Kate Darling: You know, increas­ing­ly we’re using auto­mat­ed tech­nol­o­gy in ways that kind of sup­port humans in what they’re doing rather than just hav­ing algo­rithms work on their own, because they’re not smart enough to do that yet or deal with unex­pect­ed sit­u­a­tions. So we’re inter­act­ing more and more with these sys­tems, and so you need an inter­face that it makes sense for a human to inter­act with. And so a lot of these sys­tems have an inter­face that is per­son­i­fied and that will talk to you. 

The effect that I’m so inter­est­ed in, the psy­cho­log­i­cal effect of us treat­ing these sys­tems like social actors, is actually…we achieved that in the 60s. Like in the 60s we had this chat­bot called ELIZA that Joseph Weizenbaum made. It’s a real­ly famous exam­ple of a real­ly sim­ple chat­bot. All it did was answer every­thing with a ques­tion, like a psy­cho­an­a­lyst would. So if you were like, Oh, I don’t like my mom,” it would be like, Why don’t you like your mom?” And peo­ple would just open up and tell it all sorts of things even though it was very prim­i­tive in how it behaved.

So it’s use­ful that we will engage with these sys­tems on a social lev­el, because it’s engag­ing for peo­ple and you can get peo­ple to actu­al­ly use the sys­tems more. But I do won­der whether there’s any effect on our behav­ior, on our long-term behav­ioral development. 

It real­ly gets inter­est­ing when we start talk­ing about kids. You have these sys­tems like Siri and Alexa that kids are inter­act­ing with. And if these sys­tems are sim­u­lat­ing life­like behav­ior or a real con­ver­sa­tion, then that could actu­al­ly influ­ence kids’ behav­ioral devel­op­ment and the way that they start to con­verse with oth­er peo­ple. There are some exam­ples of this, just anec­do­tal­ly, that we have so far. Like there was an arti­cle in the New York Times a few years ago about this kid, this autis­tic boy, who devel­oped a rela­tion­ship with Siri. And the mom was like this is the best thing ever. Like, Siri is infi­nite­ly patient, will answer all of his ques­tions. Also the voice recog­ni­tion is so shit­ty that he’s had to learn to artic­u­late his words real­ly well, and it’s made him a bet­ter com­mu­ni­ca­tor with oth­er peo­ple because of Siri.

But, then on the oth­er hand you have sto­ries like this one guy wrote an arti­cle a few months ago about how Alexa was turn­ing his kids into ass­holes because she does­n’t require any please or thank you or any of the stan­dard polite­ness that you want your kids to learn in con­vers­ing with oth­ers. So you know, I think think it is an inter­est­ing ques­tion. The more we’re able to sim­u­late a real con­ver­sa­tion with these sys­tems, the more that might get mud­dled in our sub­con­scious in some way.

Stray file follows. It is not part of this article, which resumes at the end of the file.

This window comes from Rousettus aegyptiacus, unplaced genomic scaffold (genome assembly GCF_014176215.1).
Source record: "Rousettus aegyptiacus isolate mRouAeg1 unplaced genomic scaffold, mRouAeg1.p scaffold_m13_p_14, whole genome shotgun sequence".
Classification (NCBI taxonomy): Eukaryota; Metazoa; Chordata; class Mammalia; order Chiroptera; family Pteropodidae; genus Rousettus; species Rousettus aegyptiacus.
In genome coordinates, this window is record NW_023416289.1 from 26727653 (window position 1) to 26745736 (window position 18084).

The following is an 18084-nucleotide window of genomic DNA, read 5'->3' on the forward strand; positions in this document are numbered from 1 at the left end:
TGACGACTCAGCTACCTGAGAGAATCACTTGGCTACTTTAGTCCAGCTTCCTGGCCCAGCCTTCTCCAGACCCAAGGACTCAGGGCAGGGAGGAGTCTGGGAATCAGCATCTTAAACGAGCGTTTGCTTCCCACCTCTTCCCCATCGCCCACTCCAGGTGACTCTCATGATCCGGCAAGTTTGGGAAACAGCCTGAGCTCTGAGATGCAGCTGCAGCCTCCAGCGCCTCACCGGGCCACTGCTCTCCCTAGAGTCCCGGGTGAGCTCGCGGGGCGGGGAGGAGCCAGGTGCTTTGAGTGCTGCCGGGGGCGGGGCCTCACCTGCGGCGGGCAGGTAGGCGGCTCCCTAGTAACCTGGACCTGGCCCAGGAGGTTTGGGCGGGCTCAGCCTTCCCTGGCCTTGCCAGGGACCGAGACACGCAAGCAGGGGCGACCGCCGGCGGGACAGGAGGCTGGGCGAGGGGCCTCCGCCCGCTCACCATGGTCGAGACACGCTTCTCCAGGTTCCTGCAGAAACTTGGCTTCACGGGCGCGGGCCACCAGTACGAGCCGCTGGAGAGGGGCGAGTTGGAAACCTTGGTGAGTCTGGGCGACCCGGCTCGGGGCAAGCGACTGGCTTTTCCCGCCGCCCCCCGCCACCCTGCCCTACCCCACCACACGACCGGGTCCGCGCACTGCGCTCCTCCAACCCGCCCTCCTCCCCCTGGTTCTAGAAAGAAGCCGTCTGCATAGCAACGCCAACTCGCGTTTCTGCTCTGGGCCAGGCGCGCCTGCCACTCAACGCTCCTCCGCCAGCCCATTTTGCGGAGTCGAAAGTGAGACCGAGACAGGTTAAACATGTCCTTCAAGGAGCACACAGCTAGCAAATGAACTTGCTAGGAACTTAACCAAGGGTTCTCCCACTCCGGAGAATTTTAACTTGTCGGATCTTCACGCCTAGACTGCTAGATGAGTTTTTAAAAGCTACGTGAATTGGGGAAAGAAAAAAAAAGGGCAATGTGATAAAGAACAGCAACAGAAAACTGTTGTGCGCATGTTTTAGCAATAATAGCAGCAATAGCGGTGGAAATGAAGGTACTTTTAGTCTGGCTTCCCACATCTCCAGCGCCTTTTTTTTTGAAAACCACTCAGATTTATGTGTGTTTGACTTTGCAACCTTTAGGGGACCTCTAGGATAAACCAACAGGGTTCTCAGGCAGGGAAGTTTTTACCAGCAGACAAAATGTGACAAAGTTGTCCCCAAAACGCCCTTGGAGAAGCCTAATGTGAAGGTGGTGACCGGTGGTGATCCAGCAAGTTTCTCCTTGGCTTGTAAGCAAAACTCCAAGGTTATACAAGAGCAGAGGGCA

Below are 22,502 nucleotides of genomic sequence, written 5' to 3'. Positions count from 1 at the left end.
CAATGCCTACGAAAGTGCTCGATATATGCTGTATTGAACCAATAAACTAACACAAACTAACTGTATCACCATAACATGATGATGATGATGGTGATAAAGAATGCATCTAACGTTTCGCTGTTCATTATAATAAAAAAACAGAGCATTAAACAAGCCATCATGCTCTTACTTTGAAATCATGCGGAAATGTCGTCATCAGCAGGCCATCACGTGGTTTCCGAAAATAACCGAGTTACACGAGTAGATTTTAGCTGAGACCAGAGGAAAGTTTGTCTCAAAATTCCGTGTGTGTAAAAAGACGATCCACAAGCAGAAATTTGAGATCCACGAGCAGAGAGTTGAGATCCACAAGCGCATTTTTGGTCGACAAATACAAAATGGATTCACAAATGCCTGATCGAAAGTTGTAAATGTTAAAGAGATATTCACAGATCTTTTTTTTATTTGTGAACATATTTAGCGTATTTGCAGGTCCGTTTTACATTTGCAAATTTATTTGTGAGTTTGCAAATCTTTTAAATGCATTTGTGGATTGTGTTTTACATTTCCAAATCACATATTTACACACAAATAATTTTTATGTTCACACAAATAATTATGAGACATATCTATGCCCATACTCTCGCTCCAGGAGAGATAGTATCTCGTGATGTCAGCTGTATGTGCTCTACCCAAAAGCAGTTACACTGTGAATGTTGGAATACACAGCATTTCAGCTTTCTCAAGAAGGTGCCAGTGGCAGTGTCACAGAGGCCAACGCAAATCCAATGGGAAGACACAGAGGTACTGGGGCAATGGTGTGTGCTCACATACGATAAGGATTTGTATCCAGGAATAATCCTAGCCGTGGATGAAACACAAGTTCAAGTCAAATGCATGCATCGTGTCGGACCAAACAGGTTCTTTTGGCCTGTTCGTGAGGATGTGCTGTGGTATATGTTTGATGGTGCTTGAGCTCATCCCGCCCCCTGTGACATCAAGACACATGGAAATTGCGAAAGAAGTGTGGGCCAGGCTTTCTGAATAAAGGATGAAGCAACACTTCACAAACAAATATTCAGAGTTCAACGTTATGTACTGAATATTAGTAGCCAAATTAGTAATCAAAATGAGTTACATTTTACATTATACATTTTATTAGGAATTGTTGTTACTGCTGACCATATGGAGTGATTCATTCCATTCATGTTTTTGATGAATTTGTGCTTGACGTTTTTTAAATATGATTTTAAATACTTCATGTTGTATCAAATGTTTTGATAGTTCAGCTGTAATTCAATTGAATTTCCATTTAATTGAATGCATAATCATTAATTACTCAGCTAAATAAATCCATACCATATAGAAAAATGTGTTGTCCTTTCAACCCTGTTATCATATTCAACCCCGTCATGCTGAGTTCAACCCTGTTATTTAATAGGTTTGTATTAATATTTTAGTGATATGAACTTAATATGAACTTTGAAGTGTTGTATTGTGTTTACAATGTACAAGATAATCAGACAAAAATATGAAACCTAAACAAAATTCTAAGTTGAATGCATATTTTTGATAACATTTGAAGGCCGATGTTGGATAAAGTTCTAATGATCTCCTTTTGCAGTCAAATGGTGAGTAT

One of the things that I think is real­ly nec­es­sary is that we need to study more what impact this can have on our behav­ior. So we def­i­nite­ly need to be study­ing these inter­ac­tions and study­ing the effects of these inter­ac­tions. It’s a sim­i­lar ques­tion to vio­lent video games or pornography—these are ques­tions that have come up again and again, but I think that these sys­tems bring them to a new, more vis­cer­al lev­el in our psy­chol­o­gy. So we need more research, and then depend­ing on what the answer to that spe­cif­ic ques­tion is, we might need to think about design, and use, and maybe even pol­i­cy for reg­u­lat­ing these agents.

Part of the prob­lem is also that this is such an inter­dis­ci­pli­nary prob­lem, or all of the ques­tions that are com­ing up are so inter­dis­ci­pli­nary. You need tech­nol­o­gists; you need pol­i­cy­mak­ers; you need users; you need researchers who under­stand psy­chol­o­gy, who under­stand tech­nol­o­gy, who under­stand soci­ol­o­gy. All of this is com­ing togeth­er and you need peo­ple talk­ing to each other. 

I would real­ly like us to in the next few years lean into the pos­i­tive effects of the tech­nol­o­gy and devel­op struc­tures the way that we have in oth­er fields like med­i­cine to ensure that we’re using the tech­nol­o­gy in a respon­si­ble, eth­i­cal way.